Kizzy’s willingness also allowed Kerry and her brother and sister to try new skills, such as driving. One winter, Bunny found a cart and harness, and they decided to hook Kizzy up to it, even though Kizzy had never driven before.
“Can you imagine bringing a cart and throwing a harness on a horse and going right to it?” Kerry said. “That’s what was amazing about this pony.”
But their first driving experience wasn’t without mishap. When they hooked the harness up to Kizzy, they forgot to fasten a strap, and when they got in the cart, the shaft went flying upward. But Kizzy just stood there, unfazed.
Kizzy’s driving career only lasted through that spring, though, because she broke the cart when she took off with it. She galloped across the lawn and through a paddock gate that was too small for the cart, which snapped into pieces.
“We didn’t do it after that,” Kerry said. “We figured, ‘Now she’s really scared and everything’s broken.’ So that was the end of the driving thing.”
Eventually Kerry outgrew Kismet and Liz inherited the pony. Kerry recalled helping Liz with Kismet one day, one of the few times the pony was ever naughty. They’d taken Kizzy away from the barn and the other ponies, and Kizzy wasn’t paying attention to Liz. So Kerry got on Kismet bareback, and the pony took off to be with the other horses, heading straight for a gate.
“I think I shut my eyes because I don’t know what happened,” Kerry said. “Lizzy was sitting on the hillside watching, and her eyes just popped out. Kizzy didn’t quite clear the whole gate. She tried to jump it, and Lizzy said I went airborne.”
Kerry broke her collarbone, which she said is the most serious injury she’s ever had. Kismet was fine, and Kerry wasn’t deterred from riding her.
“I’m sure we drove her crazy sometimes, so I don’t blame her for finally saying, ‘I’ve had enough,’ ” Kerry said.
As for Peanut, Kismet’s foal, Kerry and Trip decided to train the pony themselves. Trip had a giant stuffed panda bear that they de-cided to tie to Peanut’s back with string to break her.
“Needless to say, there wasn’t much left of the panda bear after that,” Kerry joked.
But Peanut became Trip’s pony anyway, and when he outgrew Peanut, they sold the pony.
Although Kismet wasn’t a fancy pony, Kerry learned a lot from her. She said she always took care of Kismet herself and, since then, she’s always preferred to take care of her own horses.
“I used to just walk down the road and sit on the fence and watch the horses because I was horse-crazy,” Kerry said. “I was a painfully shy little kid, and Kizzy easily became my best friend.”
After Liz outgrew Kismet, the Millikins sold her on, and eventually she became Peter Wylde’s first pony too. Both riders grew up and lost track of Kismet.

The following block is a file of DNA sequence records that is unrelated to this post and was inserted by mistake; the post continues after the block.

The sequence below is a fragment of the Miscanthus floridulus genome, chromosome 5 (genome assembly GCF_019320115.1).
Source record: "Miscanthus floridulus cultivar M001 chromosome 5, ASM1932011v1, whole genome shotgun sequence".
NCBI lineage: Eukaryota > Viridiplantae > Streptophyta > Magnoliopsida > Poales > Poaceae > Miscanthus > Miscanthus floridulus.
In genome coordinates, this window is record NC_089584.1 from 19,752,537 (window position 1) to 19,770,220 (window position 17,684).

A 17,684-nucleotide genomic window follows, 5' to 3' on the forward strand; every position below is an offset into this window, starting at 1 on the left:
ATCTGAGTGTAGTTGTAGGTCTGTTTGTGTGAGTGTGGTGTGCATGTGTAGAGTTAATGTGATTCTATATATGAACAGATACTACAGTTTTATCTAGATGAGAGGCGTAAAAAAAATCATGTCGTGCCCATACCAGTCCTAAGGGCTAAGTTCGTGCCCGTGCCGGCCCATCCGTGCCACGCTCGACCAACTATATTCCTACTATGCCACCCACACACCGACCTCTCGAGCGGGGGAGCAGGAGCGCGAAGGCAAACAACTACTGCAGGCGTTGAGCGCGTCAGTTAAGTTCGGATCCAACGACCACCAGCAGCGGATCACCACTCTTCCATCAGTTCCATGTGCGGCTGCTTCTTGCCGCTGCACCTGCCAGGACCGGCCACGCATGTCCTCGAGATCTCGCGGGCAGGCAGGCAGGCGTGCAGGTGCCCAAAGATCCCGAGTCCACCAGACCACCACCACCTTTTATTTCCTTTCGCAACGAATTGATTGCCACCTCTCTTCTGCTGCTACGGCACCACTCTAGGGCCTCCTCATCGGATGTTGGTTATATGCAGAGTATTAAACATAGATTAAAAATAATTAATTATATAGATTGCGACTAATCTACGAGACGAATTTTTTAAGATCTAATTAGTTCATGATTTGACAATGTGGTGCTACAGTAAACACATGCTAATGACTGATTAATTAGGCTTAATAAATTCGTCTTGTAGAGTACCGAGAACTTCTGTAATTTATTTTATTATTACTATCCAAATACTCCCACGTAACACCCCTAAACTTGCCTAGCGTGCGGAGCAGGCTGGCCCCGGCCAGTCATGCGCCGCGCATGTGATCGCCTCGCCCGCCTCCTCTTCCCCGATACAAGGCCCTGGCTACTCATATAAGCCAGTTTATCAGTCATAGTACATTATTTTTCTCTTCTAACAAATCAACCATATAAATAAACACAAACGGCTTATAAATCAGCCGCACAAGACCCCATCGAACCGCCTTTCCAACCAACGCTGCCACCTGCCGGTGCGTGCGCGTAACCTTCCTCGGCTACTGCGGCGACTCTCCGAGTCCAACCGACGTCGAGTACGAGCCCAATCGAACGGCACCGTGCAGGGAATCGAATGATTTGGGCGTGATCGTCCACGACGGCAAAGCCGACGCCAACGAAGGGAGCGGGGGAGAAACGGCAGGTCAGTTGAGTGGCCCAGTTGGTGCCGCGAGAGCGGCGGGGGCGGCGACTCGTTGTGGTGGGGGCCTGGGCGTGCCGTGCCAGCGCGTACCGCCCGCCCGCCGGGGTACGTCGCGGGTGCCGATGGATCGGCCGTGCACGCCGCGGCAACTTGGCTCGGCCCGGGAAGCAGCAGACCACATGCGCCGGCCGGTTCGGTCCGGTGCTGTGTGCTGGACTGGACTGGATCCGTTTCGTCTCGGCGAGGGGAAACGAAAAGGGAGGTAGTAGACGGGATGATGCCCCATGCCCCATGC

The Run Of The Farm
Kismet has spent the past 15 years at Beaver Brook Farm, ever since Alice Foote purchased the pony for her granddaughter, Taylor Ferreira, now 17. Wylde, the individual bronze medalist at the 2002 World Equestrian Games and team silver medalist at the 2004 Olympics, rediscovered Kismet after she’d been at the farm for about six months. He’d brought some students over to use the indoor arena. Young Taylor told Wylde she had a new pony named Kismet.
“He got the strangest look in his eyes,” Foote recalled.
When he saw Kismet, Foote said Wylde knelt down beside her and hugged her. He had tears in his eyes and told them about how Kismet had been his first pony too.
“He used to take her in a stream, and he would jump off her back into the water,” Foote said.
Foote watched the reunion scene repeat itself about 10 years later when Kerry rediscovered Kizzy. “It was the same thing,” Foote said. “She’s kneeling down next to her with tears in her eyes.”
Today Kismet has the run of the farm. After Taylor outgrew Kizzy, she was passed down to her younger sister, Laken, who was the last child to learn to ride on Kizzy. Even though Kismet was old at the time, Laken, now 13, remembers that Kizzy was “wild and spunky.”
“My dad used to sneak us out late at night, and we would jump her,” Laken said.
She said they would just jump over poles and crossrails, but Kismet helped her learn to be brave. Laken still regularly grooms Kismet and likes to play with the pony.
Now Kismet runs free on the farm and is only put in a stall at night. “We open her stall door in the morning, she eats her breakfast, and she goes around the farm,” Foote said.
Kismet gets apples and carrots finely grated and mixed with her food as a treat. She’s in good health, despite her advanced age. Like many old horses, she does sometimes choke on her food, though.
“She always runs to someone when she chokes,” Laken said. “She tries to tell us that she’s choking.”
Wylde, who lives in Europe, hasn’t been able to visit Kismet, but Kerry still stops by the farm to see her first pony.
“Knock on wood, she’s got good weight on her and her feet look good, so she might go in the Guinness Book of World Records as the world’s oldest pony,” Kerry joked.